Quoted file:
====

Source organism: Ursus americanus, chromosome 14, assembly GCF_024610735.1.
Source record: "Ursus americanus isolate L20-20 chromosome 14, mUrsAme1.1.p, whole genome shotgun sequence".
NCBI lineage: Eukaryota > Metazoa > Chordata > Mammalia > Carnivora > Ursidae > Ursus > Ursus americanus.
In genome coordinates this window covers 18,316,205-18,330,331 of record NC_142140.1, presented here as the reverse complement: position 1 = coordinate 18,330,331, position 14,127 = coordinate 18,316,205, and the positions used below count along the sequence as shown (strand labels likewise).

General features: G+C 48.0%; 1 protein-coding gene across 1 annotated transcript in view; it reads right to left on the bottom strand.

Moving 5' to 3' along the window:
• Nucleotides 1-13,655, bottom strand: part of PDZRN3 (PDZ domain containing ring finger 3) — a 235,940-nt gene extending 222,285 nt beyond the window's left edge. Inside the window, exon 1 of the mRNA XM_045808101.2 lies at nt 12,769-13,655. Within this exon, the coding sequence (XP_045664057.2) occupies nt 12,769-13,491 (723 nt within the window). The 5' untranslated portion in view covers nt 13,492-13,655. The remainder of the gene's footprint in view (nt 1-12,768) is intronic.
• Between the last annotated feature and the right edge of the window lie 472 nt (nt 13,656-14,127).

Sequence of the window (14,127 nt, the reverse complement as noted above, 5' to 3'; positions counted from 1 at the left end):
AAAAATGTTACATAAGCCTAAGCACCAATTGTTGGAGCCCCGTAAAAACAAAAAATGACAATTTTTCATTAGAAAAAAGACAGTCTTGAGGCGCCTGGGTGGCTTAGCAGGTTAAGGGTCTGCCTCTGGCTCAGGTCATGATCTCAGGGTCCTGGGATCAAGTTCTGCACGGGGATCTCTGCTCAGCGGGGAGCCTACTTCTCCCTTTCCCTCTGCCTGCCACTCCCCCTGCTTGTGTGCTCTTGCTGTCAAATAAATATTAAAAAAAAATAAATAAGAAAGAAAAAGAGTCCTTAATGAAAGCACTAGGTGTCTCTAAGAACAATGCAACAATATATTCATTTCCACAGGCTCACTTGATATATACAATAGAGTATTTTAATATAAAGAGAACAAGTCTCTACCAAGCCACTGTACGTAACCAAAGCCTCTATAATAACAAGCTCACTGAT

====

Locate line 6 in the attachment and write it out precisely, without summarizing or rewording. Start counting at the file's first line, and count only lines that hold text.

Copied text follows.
Moving 5' to 3' along the window: